Update: Uber CEO Travis Kalanick has announced that he will step down from President Trump's economic advisory council. In the memo, obtained by Refinery29, Kalanick says, "Joining the group was not meant to be an endorsement of the President or his agenda but unfortunately it has been misinterpreted to be exactly that." He goes on to point out two key reasons for leaving: "Inside Out - The implicit assumption that Uber (or I) was somehow endorsing the Administration’s agenda has created a perception-reality gap between who people think we are, and who we actually are. Just Change - We must believe that the actions we take ultimately move the ball forward. There are many ways we will continue to advocate for just change on immigration but staying on the council was going to get in the way of that. The executive order is hurting many people in communities all across America. Families are being separated, people are stranded overseas and there’s a growing fear the U.S. is no longer a place that welcomes immigrants." The move is a surprising one, given that Kalanick defended his reasons for joining the economic advisory council in a message to employees just five days ago. However, it's clear that the public response and that of his employees played a role. He closed the email with the following: "Please know, your questions and stories on Tuesday, along with what I heard from drivers, have kept me resilient and reminded me of one of our most essential cultural values, Be Yourself. We will fight for the rights of immigrants in our communities so that each of us can be who we are with optimism and hope for the future."
This piece was originally published on January 31, 2017. Since posting a poorly timed tweet about pricing at JFK Airport during Saturday's protests, Uber has faced a boycott from users.
Surge pricing has been turned off at #JFK Airport. This may result in longer wait times. Please be patient.— Uber NYC (@Uber_NYC) January 29, 2017
A day later, another tweet tried to mitigate the effects of the first, but it was too late. The first tweet had sparked the trending #DeleteUber hashtag (sometimes accompanied by the hand waving emoji) and has led many people to literally delete the Uber app from their devices. Meanwhile, Lyft — which announced on Sunday that it would donate a million dollars to the ACLU — has become the most downloaded ride-sharing app, rising to the eighth spot on Apple's top free downloaded apps. Uber has fallen to number 16. Now, the company is, as Jimmy Kimmel said last night, uber sorry and working uber hard to make amends.
.@Uber isn’t just sorry, they’re #UberSorry pic.twitter.com/ymqKl5TtCv— Jimmy Kimmel (@jimmykimmel) January 31, 2017
First, Uber posted an email in its newsroom, which CEO and co-founder Travis Kalanick sent to employees, stating his opposition to the travel ban and plans to compensate drivers. That post was titled "Standing up for what's right." It was followed up by another post titled, 'Standing up for the driver community," about steps the company will take to aid drivers, including creating "a $3 million legal defense fund to help drivers with immigration and translation services." If you feel like you've been seeing more messages from Uber across all your social channels, you're not imagining it. Mashable reports that Uber has paid for sponsored and promoted posts on Instagram, Facebook, and Twitter, all promoting the actions outlined in its newsroom announcements. Those who deleted their account received the standard "we're sad to see you go" follow-up email. But this time, it was accompanied by an additional message about Uber's stance against the travel ban.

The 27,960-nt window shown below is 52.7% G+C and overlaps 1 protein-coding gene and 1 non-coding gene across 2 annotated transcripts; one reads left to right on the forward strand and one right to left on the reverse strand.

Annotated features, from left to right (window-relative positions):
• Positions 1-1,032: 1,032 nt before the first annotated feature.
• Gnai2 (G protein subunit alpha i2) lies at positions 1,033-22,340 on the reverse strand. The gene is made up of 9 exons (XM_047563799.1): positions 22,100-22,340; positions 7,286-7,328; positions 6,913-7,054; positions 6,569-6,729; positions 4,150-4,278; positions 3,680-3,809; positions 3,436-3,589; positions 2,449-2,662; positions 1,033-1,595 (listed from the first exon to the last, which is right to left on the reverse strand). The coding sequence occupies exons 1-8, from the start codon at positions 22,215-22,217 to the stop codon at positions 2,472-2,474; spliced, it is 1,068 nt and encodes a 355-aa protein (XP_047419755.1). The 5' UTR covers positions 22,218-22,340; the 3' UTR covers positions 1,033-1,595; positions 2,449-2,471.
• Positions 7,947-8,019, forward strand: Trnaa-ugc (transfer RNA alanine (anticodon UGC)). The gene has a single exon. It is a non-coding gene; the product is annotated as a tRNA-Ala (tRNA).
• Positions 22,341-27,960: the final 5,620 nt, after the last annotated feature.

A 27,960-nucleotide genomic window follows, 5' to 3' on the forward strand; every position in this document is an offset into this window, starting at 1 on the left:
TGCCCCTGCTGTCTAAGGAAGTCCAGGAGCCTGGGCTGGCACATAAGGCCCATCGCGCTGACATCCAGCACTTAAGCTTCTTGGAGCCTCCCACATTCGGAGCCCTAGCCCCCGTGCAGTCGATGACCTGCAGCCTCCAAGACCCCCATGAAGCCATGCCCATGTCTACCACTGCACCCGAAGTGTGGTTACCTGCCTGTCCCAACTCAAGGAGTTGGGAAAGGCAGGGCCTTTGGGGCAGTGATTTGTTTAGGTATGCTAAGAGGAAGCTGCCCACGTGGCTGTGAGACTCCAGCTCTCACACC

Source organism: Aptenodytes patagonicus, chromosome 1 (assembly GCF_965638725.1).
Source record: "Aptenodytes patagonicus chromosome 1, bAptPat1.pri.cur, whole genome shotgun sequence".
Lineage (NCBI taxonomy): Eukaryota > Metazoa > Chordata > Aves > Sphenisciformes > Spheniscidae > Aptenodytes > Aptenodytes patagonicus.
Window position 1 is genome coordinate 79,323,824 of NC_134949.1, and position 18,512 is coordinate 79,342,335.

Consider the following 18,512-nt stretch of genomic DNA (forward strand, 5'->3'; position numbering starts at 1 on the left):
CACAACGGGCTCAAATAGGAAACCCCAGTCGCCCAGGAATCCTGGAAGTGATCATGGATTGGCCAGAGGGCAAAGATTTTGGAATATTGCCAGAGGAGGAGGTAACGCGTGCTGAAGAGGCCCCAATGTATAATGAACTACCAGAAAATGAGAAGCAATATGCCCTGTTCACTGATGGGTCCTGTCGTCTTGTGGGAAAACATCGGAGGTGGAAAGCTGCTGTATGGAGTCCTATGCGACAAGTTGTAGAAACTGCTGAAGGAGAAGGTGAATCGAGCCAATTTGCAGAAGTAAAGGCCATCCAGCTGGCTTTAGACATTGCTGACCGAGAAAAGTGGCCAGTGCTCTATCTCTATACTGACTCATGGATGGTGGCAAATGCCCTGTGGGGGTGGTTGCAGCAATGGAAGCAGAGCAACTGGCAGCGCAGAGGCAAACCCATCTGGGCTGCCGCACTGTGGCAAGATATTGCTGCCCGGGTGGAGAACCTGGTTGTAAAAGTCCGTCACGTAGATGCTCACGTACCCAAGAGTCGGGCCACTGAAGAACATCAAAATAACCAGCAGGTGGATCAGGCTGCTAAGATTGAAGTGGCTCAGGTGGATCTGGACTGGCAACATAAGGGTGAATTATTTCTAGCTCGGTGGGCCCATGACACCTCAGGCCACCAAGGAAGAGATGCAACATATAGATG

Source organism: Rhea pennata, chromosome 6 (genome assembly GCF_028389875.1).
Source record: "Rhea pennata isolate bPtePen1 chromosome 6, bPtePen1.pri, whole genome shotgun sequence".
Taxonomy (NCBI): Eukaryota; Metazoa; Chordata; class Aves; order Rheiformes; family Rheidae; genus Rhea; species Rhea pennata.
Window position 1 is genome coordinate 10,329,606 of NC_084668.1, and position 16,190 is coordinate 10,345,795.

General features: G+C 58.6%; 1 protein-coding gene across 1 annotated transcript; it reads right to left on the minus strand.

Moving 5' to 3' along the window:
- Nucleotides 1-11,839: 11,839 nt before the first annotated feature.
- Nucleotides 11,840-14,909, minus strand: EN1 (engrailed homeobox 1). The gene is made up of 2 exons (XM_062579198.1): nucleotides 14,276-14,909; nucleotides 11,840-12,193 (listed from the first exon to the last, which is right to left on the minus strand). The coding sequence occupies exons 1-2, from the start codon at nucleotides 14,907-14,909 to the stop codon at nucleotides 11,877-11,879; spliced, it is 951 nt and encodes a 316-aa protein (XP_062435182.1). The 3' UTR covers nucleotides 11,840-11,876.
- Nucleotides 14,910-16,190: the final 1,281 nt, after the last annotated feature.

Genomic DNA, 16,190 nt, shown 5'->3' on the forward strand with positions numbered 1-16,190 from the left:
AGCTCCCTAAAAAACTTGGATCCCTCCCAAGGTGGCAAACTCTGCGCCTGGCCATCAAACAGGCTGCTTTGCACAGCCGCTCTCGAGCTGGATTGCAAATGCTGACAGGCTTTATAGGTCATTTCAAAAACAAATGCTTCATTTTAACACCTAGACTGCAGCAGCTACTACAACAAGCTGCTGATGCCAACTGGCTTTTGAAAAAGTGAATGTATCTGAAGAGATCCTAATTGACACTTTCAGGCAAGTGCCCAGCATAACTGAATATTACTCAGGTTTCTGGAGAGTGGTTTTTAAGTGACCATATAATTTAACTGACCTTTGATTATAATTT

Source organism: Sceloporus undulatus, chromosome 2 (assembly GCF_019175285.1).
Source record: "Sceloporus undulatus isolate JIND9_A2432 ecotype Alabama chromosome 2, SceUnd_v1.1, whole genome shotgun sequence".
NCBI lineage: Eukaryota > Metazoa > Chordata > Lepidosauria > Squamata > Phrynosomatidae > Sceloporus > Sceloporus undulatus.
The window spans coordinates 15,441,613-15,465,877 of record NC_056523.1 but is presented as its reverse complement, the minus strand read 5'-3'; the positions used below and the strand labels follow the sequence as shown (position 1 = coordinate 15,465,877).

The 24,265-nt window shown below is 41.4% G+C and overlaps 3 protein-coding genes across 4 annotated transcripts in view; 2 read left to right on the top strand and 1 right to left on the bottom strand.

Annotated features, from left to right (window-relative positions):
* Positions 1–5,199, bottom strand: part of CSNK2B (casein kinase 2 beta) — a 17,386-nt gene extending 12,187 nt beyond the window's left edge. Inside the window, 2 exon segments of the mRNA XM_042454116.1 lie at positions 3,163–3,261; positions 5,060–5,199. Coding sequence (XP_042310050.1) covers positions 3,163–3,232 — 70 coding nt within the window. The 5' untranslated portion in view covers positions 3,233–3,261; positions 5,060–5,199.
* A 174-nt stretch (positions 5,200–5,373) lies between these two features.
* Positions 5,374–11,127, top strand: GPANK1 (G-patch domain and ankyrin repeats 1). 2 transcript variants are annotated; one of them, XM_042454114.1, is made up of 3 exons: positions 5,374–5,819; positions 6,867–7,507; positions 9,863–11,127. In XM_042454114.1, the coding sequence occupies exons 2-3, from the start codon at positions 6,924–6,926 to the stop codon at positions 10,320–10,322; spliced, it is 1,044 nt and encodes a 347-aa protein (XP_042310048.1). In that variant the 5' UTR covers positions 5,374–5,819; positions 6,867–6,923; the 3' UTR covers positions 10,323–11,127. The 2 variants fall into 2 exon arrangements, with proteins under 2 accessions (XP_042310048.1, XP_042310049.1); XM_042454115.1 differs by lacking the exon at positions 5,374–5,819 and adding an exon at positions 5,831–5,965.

But at a certain point, these repetitive messages, while appreciated, fall on deaf ears. The power of hashtivism has turned the tide against Uber, and it's unclear if people will ever forget the tweet and, if they do, return to using Uber. In the Trump era, it seems more people are paying attention to the values held by the companies they put their money into. However, it's still important to investigate a trending hashtag before rushing to action. As New York Magazine points out, Lyft should not be viewed as exempt from judgment, either. Uber's Kalanick is part of President Trump's economic advisory group, but Lyft stakeholder Peter Thiel played a prominent role in Trump's transition team. The difference in this case is that Lyft was very clear on its stance against the travel ban right off the bat. As we move forward, trying to determine which companies align with your principles will become trickier, and we're likely to encounter more blurred lines. To stay informed, follow your favorite companies on social media, but also read public messages they've put out in their newsroom, and do a Google search to see coverage of their responses to various issues over the years. And to all the major companies out there, let this be a lesson: Be careful with your Twitter trigger finger.